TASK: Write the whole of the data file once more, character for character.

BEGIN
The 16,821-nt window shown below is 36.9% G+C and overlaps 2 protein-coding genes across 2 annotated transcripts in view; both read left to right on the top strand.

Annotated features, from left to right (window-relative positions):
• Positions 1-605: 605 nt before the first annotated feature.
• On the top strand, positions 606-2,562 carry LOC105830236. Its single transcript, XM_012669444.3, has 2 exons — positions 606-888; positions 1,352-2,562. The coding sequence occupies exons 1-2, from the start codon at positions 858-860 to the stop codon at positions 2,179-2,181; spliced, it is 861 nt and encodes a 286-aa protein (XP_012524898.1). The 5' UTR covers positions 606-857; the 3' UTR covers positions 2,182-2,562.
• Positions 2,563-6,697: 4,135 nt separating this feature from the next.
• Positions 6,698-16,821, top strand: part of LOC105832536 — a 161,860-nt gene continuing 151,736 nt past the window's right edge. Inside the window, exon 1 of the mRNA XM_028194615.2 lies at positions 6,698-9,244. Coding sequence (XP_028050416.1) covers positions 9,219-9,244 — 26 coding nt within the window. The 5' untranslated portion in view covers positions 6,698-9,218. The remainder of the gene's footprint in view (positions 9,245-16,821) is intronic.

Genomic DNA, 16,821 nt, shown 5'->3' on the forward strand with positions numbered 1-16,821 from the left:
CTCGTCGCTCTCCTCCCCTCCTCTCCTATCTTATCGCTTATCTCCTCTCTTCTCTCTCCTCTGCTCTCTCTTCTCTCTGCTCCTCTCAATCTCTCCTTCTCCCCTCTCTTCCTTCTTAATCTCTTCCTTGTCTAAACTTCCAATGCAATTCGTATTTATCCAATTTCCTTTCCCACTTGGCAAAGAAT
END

The 16,821-nt window shown below is 36.9% G+C and overlaps 2 protein-coding genes across 2 annotated transcripts in view; both read left to right on the top strand.

Annotated features, from left to right (window-relative positions):
• Positions 1-605: 605 nt before the first annotated feature.
• On the top strand, positions 606-2,562 carry LOC105830236. Its single transcript, XM_012669444.3, has 2 exons — positions 606-888; positions 1,352-2,562. The coding sequence occupies exons 1-2, from the start codon at positions 858-860 to the stop codon at positions 2,179-2,181; spliced, it is 861 nt and encodes a 286-aa protein (XP_012524898.1). The 5' UTR covers positions 606-857; the 3' UTR covers positions 2,182-2,562.
• Positions 2,563-6,697: 4,135 nt separating this feature from the next.
• Positions 6,698-16,821, top strand: part of LOC105832536 — a 161,860-nt gene continuing 151,736 nt past the window's right edge. Inside the window, exon 1 of the mRNA XM_028194615.2 lies at positions 6,698-9,244. Coding sequence (XP_028050416.1) covers positions 9,219-9,244 — 26 coding nt within the window. The 5' untranslated portion in view covers positions 6,698-9,218. The remainder of the gene's footprint in view (positions 9,245-16,821) is intronic.

Genomic DNA, 16,821 nt, shown 5'->3' on the forward strand with positions numbered 1-16,821 from the left:
CTCGTCGCTCTCCTCCCCTCCTCTCCTATCTTATCGCTTATCTCCTCTCTTCTCTCTCCTCTGCTCTCTCTTCTCTCTGCTCCTCTCAATCTCTCCTTCTCCCCTCTCTTCCTTCTTAATCTCTTCCTTGTCTAAACTTCCAATGCAATTCGTATTTATCCAATTTCCTTTCCCACTTGGCAAAGAAT